August 5, 2010
The Civic Federation will announce its support for the proposed $581.9 million FY2011 City Colleges of Chicago budget at a public hearing today. The Federation’s 41-page analysis found that the proposed budget plans a $3.0 million reduction in the City Colleges’ property tax levy while pursuing a reorganization plan that will centralize more administrative functions and increase programmatic specialization at its seven college campuses. Visit www.civicfed.org to download the report.
“The Civic Federation commends City Colleges for reducing the tax levy at a time of great financial stress for taxpayers,” said Lise Valentine, vice president and research director of the Civic Federation. “We are hopeful that the reorganization initiatives led by Chancellor Cheryl Hyman will lead to more efficiency, less reliance on property tax revenue, and higher quality programs at the Colleges.”
The Civic Federation’s analysis finds that City Colleges is well-positioned to undertake this reorganization, having implemented a prudent, phased-in tuition increase and maintained a strong unrestricted fund balance. A healthy fund balance provides a buffer against contingencies such as unexpected revenue shortfalls and is particularly important at a time when the State of Illinois’ payments to the District are delayed due to the State’s fiscal crisis.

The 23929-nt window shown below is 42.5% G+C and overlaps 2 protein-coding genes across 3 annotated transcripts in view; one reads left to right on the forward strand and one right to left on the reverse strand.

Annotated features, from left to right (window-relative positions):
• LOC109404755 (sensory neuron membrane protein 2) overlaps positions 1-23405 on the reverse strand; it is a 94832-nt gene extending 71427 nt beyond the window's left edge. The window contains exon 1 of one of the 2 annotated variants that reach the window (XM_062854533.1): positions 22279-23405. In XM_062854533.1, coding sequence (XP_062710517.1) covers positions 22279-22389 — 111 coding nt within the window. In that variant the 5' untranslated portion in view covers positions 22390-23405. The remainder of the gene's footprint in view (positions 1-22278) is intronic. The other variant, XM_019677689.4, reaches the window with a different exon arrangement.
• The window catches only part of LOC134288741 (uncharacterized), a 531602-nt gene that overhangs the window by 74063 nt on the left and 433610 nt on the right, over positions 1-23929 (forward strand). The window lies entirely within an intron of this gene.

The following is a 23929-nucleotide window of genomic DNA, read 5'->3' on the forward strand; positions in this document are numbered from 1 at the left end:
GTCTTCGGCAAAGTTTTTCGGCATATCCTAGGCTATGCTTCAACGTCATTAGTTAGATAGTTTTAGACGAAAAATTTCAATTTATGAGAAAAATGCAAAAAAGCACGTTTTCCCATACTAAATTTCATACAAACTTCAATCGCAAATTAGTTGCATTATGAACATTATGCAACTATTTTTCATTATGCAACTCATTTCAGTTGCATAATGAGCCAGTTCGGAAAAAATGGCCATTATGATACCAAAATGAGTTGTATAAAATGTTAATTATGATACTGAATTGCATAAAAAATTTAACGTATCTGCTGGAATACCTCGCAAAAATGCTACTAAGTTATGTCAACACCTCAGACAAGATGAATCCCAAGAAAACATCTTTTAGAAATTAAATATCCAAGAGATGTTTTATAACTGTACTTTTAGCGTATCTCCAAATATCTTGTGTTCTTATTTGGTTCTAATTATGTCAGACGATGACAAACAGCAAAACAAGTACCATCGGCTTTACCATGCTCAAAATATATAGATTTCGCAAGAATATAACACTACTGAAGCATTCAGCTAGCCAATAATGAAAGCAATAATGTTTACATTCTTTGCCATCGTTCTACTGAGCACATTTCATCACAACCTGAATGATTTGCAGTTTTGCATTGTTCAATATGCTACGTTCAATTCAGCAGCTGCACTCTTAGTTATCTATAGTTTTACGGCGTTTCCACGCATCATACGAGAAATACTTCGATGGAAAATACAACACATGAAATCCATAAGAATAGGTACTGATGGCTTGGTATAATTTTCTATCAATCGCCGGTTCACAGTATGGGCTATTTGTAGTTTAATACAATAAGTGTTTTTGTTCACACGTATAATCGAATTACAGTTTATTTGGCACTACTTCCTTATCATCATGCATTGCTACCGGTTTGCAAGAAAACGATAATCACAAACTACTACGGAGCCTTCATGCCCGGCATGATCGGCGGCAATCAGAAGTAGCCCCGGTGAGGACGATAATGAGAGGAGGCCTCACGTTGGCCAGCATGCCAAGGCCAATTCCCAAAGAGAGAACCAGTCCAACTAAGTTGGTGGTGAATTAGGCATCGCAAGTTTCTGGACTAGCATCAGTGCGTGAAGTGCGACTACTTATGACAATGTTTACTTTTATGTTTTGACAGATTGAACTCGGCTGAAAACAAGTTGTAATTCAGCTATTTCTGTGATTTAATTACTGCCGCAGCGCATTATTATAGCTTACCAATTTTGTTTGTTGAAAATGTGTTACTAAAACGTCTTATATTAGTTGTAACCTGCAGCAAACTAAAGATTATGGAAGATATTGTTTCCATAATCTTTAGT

However, City Colleges projects a funding gap in future years as expenses are expected to rise faster than revenues. The budget document says only that the gap will be closed with spending reductions or revenue enhancements if necessary. The Civic Federation recommends that City Colleges undertake a long-term financial planning process to prepare for this gap and communicate to the public specifically how it will prioritize its spending.
While the City Colleges has improved the transparency of its budget in recent years and has added more public hearings, it did not provide adequate time for public review of the budget this year. Only eight business days elapsed between the public release of the budget on July 23rd and the Board of Trustees vote on August 5th. This is an inadequate time for public review and does not demonstrate the City Colleges’ interest in thoughtful feedback from its constituents.